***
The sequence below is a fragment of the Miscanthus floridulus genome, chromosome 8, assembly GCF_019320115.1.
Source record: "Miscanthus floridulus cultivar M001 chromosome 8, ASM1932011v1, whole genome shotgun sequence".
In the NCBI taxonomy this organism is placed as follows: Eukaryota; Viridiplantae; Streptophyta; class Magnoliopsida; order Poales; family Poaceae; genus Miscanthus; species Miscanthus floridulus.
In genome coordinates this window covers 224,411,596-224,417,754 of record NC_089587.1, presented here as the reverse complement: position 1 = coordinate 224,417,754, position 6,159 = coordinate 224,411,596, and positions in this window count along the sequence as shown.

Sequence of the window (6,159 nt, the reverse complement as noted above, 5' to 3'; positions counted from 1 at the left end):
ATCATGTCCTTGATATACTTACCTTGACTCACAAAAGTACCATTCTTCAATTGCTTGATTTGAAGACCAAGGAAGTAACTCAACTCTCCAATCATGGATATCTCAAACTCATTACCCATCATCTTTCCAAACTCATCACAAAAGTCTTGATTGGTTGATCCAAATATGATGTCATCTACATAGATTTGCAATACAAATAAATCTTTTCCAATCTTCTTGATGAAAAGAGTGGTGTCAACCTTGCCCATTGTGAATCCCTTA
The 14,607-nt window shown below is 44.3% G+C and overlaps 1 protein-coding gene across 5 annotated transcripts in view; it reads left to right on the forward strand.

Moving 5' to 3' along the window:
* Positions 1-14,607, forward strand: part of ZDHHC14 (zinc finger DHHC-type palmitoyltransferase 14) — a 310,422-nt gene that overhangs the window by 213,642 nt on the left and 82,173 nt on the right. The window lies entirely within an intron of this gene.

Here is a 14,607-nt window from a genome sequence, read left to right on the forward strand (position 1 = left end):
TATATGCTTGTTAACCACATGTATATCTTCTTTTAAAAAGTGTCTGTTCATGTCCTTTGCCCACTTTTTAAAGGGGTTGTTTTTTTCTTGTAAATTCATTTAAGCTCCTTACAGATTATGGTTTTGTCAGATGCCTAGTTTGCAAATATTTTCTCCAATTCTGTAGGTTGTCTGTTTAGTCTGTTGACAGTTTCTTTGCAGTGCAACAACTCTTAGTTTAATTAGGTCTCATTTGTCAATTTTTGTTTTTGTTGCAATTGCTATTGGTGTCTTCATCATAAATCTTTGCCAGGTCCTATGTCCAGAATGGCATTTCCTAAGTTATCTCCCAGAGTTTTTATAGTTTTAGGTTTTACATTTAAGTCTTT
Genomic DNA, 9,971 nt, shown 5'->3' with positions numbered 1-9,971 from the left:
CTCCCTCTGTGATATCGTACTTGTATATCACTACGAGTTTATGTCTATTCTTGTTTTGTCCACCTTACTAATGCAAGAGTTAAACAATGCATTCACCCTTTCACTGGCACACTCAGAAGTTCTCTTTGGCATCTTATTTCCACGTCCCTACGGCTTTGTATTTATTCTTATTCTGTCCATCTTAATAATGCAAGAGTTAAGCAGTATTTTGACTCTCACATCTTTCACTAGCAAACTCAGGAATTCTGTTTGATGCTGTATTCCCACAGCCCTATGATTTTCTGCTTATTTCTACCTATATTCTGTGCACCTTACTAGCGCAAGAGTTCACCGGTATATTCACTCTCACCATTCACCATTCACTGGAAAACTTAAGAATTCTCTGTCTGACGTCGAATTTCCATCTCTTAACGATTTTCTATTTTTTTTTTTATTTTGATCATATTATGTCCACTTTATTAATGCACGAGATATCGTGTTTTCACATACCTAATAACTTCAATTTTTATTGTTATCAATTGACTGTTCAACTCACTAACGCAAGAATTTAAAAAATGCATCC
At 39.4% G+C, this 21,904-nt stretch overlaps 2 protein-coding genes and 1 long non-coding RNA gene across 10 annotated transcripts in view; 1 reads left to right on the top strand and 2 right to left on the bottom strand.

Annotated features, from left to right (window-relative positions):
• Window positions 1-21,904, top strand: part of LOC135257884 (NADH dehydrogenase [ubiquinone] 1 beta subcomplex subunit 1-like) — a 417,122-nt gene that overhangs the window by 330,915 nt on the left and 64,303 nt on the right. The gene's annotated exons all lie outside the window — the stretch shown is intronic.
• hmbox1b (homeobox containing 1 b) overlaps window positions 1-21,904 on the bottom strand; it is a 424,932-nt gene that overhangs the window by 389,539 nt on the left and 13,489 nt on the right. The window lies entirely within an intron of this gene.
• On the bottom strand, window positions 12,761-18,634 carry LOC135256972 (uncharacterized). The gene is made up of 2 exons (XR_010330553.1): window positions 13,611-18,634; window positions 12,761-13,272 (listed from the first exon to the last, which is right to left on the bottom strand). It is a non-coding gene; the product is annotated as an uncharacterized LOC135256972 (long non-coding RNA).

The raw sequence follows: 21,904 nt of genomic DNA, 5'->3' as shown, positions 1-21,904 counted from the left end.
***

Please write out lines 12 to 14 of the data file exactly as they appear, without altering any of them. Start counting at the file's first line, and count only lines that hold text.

Genomic DNA, 9,971 nt, shown 5'->3' with positions numbered 1-9,971 from the left:
CTCCCTCTGTGATATCGTACTTGTATATCACTACGAGTTTATGTCTATTCTTGTTTTGTCCACCTTACTAATGCAAGAGTTAAACAATGCATTCACCCTTTCACTGGCACACTCAGAAGTTCTCTTTGGCATCTTATTTCCACGTCCCTACGGCTTTGTATTTATTCTTATTCTGTCCATCTTAATAATGCAAGAGTTAAGCAGTATTTTGACTCTCACATCTTTCACTAGCAAACTCAGGAATTCTGTTTGATGCTGTATTCCCACAGCCCTATGATTTTCTGCTTATTTCTACCTATATTCTGTGCACCTTACTAGCGCAAGAGTTCACCGGTATATTCACTCTCACCATTCACCATTCACTGGAAAACTTAAGAATTCTCTGTCTGACGTCGAATTTCCATCTCTTAACGATTTTCTATTTTTTTTTTTATTTTGATCATATTATGTCCACTTTATTAATGCACGAGATATCGTGTTTTCACATACCTAATAACTTCAATTTTTATTGTTATCAATTGACTGTTCAACTCACTAACGCAAGAATTTAAAAAATGCATCC
At 39.4% G+C, this 21,904-nt stretch overlaps 2 protein-coding genes and 1 long non-coding RNA gene across 10 annotated transcripts in view; 1 reads left to right on the top strand and 2 right to left on the bottom strand.